U.N. trip changes attitudes about diversity

NEIGHBORS

April 30, 2002|By Dana Klosner-Wehner | Dana Klosner-Wehner,SPECIAL TO THE SUN

THE UNITED Nations - what better place is there for high school students to learn firsthand about cultural diversity and the breaking down of cultural stereotypes?

That is why about 40 students from the Oakland Mills High School Human Relations Club and the Long Reach High School International Student Organization traveled to New York together to visit the United Nations and Ground Zero. The trip coincided with International Day for the Elimination of Racial Discrimination last month.

"We wanted to tie in the dichotomy of the United Nations working toward peace with the tragedy of Sept. 11," said Razia Kosi, faculty adviser for the human relations club.

For some students, the trip changed their attitudes about life.

"I really only went to get out of class," said Jennifer Bryant, a junior at Oakland Mills. "I really never thought about the U.N. before. There was an exhibit there about mine fields. I didn't think mine fields affected me. But there was a picture of a girl with her leg blown off. She was the same age as us. I couldn't believe it.

"It made me think that while I'm out shopping in the mall, there are people going through things like that. It made me want to be more involved in the world and do more to help people."

Amy Adler, a freshman at Oakland Mills, said she went on the trip because it would be a day in New York. But when she got to the United Nations, she realized how important it is.

"I saw that the U.N. is keeping things like the Holocaust from happening again," she said.

After visiting the United Nations, the group stood on the viewing platform at Ground Zero.

"Some of the students in my group had been discriminated against [after Sept. 11] because of their skin color," said Maria Romano-Sweitzer, faculty adviser for the Long Reach club. "But when we got to that platform, reality struck. We were looking at this huge area and thinking about how many people had lost their lives. Everyone was speechless afterward."

Even during the bus ride, students were learning how hurtful prejudice can be. They watched Eye of the Storm, a documentary about a civil rights-era third-grade teacher who segregated her class by eye color and then treated them differently based on that.

"The video really showed me that prejudice is something we created and that's not the way it's supposed to be," Jennifer said. "Just like we built it up, we can break it down."

Oakland Mills High School hopes to make the trip to the United Nations an annual one, partnered with more high schools in the future.

Silent and live auction

The Stevens Forest Elementary School PTA will hold its fifth silent and live auction at 6 p.m. Friday.

More than 200 items and services will be available to bid on, said Christy Wnuk-Fink, fund-raising chairwoman.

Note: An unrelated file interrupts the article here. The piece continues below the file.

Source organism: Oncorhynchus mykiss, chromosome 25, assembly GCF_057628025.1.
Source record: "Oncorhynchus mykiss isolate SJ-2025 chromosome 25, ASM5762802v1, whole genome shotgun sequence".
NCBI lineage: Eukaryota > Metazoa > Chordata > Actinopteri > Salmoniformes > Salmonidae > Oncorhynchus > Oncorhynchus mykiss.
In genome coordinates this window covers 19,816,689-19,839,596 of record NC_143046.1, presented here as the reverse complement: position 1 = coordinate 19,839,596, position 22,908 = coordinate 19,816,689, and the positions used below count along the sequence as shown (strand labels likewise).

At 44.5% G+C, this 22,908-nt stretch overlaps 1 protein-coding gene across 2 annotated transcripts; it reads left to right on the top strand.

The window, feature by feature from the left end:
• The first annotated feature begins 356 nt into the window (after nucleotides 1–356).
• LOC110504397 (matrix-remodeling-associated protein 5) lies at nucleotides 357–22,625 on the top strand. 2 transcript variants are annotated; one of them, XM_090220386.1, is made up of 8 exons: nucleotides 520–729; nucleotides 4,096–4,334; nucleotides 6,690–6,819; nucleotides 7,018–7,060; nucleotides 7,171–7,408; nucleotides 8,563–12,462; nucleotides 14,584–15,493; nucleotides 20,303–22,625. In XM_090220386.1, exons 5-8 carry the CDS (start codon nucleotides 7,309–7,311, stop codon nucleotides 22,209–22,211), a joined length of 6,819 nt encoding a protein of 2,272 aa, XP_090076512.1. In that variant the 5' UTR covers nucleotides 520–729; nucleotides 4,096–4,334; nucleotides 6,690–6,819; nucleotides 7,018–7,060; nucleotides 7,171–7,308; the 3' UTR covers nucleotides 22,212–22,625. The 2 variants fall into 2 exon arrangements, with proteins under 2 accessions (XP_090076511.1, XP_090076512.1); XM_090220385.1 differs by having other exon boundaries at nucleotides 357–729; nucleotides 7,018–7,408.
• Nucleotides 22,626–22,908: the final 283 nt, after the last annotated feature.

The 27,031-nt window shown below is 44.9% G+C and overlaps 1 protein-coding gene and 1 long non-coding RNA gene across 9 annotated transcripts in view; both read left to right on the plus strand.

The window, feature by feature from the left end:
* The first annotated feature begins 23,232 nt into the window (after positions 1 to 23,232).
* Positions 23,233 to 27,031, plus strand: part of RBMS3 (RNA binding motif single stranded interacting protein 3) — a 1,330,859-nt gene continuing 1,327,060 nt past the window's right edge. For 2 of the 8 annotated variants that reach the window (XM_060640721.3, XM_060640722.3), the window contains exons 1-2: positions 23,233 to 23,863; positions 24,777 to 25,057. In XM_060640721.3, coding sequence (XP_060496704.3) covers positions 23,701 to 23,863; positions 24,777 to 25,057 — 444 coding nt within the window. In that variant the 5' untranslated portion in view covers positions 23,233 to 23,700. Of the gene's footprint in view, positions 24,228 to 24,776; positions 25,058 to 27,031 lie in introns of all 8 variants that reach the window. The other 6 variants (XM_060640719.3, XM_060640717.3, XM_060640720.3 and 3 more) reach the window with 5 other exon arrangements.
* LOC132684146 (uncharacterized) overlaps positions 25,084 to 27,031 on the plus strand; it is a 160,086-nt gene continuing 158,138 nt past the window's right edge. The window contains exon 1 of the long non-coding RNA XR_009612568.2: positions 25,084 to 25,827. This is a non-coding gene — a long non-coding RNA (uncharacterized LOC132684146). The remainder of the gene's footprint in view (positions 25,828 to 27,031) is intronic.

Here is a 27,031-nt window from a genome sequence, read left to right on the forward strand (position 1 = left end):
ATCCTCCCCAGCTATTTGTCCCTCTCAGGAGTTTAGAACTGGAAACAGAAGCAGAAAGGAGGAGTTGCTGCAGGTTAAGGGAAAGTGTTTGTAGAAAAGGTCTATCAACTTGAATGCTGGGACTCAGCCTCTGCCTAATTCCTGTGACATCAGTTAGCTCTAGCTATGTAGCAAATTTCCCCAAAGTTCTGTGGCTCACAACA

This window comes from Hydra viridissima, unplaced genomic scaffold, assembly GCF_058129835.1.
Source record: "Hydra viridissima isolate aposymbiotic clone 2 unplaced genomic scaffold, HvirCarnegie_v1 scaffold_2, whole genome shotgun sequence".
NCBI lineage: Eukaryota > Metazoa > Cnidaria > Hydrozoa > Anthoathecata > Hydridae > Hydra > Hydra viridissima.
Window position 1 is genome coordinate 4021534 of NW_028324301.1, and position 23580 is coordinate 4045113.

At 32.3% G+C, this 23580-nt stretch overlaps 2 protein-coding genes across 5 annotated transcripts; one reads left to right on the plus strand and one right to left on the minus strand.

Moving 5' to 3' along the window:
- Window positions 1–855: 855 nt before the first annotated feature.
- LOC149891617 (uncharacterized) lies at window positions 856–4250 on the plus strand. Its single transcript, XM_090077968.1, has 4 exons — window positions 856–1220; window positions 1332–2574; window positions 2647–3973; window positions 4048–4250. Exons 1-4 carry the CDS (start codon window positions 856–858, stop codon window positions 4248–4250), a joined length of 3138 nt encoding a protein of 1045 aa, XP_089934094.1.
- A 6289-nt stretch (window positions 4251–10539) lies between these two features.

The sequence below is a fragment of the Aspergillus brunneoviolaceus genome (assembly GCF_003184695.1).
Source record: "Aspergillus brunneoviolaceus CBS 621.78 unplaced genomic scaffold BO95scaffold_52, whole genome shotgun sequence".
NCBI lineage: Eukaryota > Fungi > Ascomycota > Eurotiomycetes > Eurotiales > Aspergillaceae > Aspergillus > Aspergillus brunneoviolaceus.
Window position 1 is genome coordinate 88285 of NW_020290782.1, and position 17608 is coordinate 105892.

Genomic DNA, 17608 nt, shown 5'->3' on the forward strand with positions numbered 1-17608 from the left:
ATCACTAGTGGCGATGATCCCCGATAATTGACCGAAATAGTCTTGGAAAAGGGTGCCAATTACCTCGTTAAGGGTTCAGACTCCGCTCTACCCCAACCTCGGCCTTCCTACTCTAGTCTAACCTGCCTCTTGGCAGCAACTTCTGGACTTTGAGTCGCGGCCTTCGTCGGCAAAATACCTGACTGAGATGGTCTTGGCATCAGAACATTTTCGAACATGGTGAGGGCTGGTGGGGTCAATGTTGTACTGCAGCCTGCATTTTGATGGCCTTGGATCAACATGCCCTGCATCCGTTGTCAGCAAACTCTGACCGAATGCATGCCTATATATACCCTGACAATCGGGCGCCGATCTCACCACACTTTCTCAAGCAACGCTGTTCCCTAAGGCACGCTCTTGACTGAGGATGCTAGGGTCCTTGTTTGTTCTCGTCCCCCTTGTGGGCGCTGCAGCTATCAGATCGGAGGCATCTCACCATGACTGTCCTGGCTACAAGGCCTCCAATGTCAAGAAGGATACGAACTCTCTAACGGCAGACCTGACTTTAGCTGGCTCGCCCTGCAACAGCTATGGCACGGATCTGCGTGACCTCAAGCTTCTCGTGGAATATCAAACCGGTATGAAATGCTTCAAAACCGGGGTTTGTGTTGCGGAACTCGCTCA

Included in the sale are pavilion seats to the Kemper Golf Open, day cruises for six on the Chesapeake Bay, stays and adventures from Williamsburg, Va., to Lancaster, Pa., autographs from Orioles, Ravens and Redskins players, a two-day stay at the Holiday Inn in Washington, two round-trip Amtrak tickets from Washington to New York and gift certificates to amusement parks.

Other items will be available that schoolchildren could consider priceless. These include a limousine ride with Principal John Birus, and picnics with the teachers and staff members.

This is not an adult-only event. While parents are bidding, children can enjoy the "Sock Hop Through Time" in the school cafeteria. Children are invited to dress in costumes from their favorite decade from the 1950s to the 1980s and compete in twist and limbo dance contests and a Hula-Hoop contest. In the art room, children can try their hands at tie-dye. Materials will be supplied; just bring an item to dye.

Toddler child care will be provided by the principal and by Assistant Principal Monterey Morell.

The auction is one of the school's largest fund-raisers. Past proceeds were used to purchase new school playground equipment and computers and software, Wnuk-Fink said.

"Our theme this year has been to build a stronger country by enhancing our community through bettering our schools," she said. "It's really wonderful how generous the community has been."

Committee members are Elaine Gaskill, Jennifer McCullin, Janet Yarn, Allison Roberts, Maxine Mills and Citlali Bacmeister.

The auction is open to the public, and all guests will be entered in a raffle to win gift certificates from local merchants.

The school is at 6045 Stevens Forest Road.

Information: 410-313-6900.

Technology challenge

Congratulations to four Oakland Mills High School students whose team finished third in the Maglev Challenge, a division of the Howard County Technology Challenge that was held April 6 at Wilde Lake High School. The team of Matthew Berlowitz, William Horsey, Jessica Rennenkampf and Claire Tolbert created an electronic vehicle that was designed to travel 20 feet of electrified track and then stop by itself on the last 4 feet of track.

The students were judged on performance, design and fabrication of the vehicle, and on an oral presentation of their design, said technology education teacher Jeff Swab.

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